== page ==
• Dewey, J. (1938) Experience and Education, New York: Collier Books.
  • DFEE and QCA (1999) The National Curriculum for England
  • Fröbel, F. (1826) On the Education of Man (Die Menschenerziehung), Keilhau/Leipzig: Wienbrach
  • Fullwood, J. (2002). CAD/CAM in Schools, The Journal of Design and Technology Education, 7 (1).
  • Hordern, P, Lynch, K (2006). Developing a virtual learning environment for embroidery,4 th Annual Hawaii International Conference on Education: pp2689-2699, Abstract/
  • Montessori, M. (1916) The Montessori Method, New York: Schocken Books (1964 edition)
  • Parker, R. (2010). The subversive stitch: Embroidery and the making of the feminine. IB Tauris. ([ google books])
  • Resnick, M., Martin, F., Sargent, R., and Silverman, B. (1996). Programmable Bricks: Toys to Think With. IBM Systems Journal 35, 3, 443-452.
  • Sinclair Rose, Software to Softwear, Paper Presentation -HEIA Biennial Conference Sydney Australia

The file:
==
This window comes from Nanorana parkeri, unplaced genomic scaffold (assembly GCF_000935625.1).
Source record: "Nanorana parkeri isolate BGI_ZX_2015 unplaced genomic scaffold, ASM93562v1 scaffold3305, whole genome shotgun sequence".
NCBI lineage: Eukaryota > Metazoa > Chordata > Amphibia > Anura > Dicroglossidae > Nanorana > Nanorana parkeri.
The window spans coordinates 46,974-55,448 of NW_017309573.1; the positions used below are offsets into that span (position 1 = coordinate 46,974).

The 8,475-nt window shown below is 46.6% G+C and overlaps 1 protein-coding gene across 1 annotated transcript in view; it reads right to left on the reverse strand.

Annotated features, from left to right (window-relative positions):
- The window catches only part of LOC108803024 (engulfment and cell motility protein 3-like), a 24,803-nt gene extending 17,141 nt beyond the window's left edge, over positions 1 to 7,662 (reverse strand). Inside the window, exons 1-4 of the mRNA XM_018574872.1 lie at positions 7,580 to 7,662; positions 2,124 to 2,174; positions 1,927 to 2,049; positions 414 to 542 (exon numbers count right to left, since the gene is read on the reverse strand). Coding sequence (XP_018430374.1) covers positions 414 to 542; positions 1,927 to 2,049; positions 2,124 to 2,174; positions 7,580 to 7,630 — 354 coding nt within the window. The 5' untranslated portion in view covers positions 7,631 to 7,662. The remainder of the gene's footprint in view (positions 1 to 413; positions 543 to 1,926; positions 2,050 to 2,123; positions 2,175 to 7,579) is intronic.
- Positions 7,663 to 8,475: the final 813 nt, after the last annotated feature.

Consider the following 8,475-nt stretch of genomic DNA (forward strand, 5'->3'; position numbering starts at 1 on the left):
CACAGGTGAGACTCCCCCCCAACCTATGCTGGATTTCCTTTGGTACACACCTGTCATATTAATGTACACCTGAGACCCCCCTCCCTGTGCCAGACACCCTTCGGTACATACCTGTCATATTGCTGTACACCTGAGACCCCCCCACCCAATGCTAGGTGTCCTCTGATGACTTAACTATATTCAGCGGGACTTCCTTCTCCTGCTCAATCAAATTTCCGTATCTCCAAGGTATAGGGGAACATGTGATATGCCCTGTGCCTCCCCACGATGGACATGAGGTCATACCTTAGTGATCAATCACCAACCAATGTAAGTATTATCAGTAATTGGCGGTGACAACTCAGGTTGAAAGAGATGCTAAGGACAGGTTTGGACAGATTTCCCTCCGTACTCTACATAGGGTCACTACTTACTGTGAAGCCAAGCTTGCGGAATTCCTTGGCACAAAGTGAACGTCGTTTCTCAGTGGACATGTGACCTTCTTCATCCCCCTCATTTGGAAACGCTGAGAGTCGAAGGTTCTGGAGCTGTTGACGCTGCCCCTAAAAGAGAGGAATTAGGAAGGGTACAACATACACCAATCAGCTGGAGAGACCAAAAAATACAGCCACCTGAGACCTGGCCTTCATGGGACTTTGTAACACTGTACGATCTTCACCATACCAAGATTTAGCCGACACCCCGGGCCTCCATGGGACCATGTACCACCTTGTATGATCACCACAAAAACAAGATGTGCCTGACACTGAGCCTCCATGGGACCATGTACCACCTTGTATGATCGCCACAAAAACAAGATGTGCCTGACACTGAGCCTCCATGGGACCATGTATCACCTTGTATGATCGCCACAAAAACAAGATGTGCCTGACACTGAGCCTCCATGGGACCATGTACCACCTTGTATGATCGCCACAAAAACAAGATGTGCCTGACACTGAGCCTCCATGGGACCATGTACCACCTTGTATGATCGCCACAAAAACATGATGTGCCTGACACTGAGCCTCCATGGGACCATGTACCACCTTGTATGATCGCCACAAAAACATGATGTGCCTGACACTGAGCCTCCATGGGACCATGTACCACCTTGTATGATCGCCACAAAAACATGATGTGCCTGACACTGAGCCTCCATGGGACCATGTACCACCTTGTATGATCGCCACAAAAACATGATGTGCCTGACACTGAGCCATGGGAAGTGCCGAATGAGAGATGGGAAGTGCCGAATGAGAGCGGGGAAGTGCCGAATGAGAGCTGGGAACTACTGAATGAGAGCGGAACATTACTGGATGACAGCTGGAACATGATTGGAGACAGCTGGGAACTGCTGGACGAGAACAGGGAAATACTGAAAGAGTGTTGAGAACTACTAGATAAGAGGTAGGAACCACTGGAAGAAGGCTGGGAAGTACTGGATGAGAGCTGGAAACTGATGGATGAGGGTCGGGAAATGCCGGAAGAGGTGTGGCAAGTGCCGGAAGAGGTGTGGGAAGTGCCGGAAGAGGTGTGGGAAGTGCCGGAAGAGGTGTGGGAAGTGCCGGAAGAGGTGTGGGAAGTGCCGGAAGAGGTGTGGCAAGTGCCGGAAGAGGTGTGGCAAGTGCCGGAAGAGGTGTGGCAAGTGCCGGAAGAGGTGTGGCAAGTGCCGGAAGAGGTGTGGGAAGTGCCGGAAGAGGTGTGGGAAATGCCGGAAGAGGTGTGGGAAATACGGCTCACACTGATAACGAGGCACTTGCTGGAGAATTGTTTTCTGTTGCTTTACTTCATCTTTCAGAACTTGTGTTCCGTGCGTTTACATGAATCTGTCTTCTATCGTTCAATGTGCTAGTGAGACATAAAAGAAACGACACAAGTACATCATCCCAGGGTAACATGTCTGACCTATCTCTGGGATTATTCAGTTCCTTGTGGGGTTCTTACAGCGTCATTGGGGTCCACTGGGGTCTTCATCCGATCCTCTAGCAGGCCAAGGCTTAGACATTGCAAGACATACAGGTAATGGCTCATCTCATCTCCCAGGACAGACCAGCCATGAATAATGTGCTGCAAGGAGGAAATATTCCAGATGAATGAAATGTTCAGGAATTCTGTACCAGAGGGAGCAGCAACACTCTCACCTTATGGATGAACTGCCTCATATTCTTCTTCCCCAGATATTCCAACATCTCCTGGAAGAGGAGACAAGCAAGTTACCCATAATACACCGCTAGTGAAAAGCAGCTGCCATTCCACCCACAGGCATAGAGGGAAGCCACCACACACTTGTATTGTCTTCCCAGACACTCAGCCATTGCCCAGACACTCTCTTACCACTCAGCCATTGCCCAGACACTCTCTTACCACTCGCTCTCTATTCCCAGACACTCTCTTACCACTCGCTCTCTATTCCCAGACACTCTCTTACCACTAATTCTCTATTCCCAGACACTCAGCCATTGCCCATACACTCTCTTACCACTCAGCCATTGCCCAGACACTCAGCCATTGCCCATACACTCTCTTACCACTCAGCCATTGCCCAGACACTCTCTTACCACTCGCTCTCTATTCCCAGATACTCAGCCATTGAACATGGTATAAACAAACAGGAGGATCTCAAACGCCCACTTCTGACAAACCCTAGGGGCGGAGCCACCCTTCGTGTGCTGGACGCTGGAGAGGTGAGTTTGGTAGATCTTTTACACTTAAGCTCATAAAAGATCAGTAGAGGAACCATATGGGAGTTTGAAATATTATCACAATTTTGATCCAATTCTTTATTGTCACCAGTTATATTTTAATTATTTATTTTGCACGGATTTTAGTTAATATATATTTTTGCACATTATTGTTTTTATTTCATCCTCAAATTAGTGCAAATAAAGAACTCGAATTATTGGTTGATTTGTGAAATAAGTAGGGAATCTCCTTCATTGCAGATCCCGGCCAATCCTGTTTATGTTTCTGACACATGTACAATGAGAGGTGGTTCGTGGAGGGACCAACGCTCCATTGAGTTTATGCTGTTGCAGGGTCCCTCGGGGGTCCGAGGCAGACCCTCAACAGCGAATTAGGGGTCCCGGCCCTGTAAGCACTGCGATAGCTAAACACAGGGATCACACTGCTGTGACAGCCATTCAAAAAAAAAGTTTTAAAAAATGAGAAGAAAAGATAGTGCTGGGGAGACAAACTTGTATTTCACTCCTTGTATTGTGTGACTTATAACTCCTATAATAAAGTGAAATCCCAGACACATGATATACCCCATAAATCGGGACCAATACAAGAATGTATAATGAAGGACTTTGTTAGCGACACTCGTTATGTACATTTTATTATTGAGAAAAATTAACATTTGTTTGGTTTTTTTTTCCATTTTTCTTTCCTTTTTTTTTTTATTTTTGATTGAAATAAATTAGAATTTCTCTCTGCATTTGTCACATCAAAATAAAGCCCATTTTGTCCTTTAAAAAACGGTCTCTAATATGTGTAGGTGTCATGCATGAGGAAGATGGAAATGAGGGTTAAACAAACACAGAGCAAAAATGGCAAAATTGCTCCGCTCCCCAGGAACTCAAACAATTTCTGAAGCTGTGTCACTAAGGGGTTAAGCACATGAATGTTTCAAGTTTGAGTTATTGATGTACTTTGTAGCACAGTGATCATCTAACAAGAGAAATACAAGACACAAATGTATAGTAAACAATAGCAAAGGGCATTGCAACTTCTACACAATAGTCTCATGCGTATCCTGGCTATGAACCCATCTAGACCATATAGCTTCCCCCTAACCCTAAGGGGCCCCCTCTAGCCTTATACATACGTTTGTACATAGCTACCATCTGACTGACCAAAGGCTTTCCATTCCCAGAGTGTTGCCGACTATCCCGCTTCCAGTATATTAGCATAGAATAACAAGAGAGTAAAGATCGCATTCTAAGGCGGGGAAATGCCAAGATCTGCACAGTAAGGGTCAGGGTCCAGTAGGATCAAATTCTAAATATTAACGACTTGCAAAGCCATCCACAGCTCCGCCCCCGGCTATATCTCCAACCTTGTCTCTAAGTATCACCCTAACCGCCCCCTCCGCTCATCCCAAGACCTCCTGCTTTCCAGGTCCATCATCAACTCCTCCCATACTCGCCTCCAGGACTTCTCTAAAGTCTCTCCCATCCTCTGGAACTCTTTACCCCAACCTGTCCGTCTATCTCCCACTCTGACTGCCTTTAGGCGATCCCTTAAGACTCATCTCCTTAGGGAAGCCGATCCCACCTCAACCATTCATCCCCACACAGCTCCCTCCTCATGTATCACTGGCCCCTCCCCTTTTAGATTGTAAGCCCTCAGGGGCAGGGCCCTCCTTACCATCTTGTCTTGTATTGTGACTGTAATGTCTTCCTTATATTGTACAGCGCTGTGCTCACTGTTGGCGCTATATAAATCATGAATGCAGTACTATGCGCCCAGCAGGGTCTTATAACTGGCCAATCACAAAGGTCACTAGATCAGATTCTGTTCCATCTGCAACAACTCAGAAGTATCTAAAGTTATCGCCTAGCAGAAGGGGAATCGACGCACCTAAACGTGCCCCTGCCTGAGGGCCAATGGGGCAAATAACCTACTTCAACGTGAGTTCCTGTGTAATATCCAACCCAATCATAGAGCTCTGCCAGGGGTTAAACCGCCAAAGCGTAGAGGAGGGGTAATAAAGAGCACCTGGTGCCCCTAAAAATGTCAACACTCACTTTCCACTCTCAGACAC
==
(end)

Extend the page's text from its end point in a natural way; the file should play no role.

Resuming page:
• Sinclair, Rose, Extra-Ordinary Embroidery –Paper Presentation and Workshop Exploring relationship between CAD and Computerised Embroidery. Aberdeen University National Home Economics Conference, Scotland
  • Thomas, V. (1996) 'CAD/CAM It!' The Journal of Design and Technology Education Vol 1 (2) 166-171
  • Wenger, Etienne. (2000), Communities of Practice and Social Learning Systems, Organization, Volume 7(2): 225-246
  • Wenger, E., McDermott, R. and Snyder, W. M. (2002). Cultivating Communities of Practice. Massachusetts, Harvard Business School Press.
  • Zuckerman, Oren (2006, in preparation), Historical Overview and Classification of Traditional and Digital Learning Objects MIT Media Laboratory, 20 Ames Street, Cambridge, MA 02139. PDF - CiteSeer Abstract.
  • Zuckerman, Oren (2010). Designing digital objects for learning: lessons from Froebel and Montessori, International Journal of Arts and Technology 3 (1) 124-135. (Access restricted).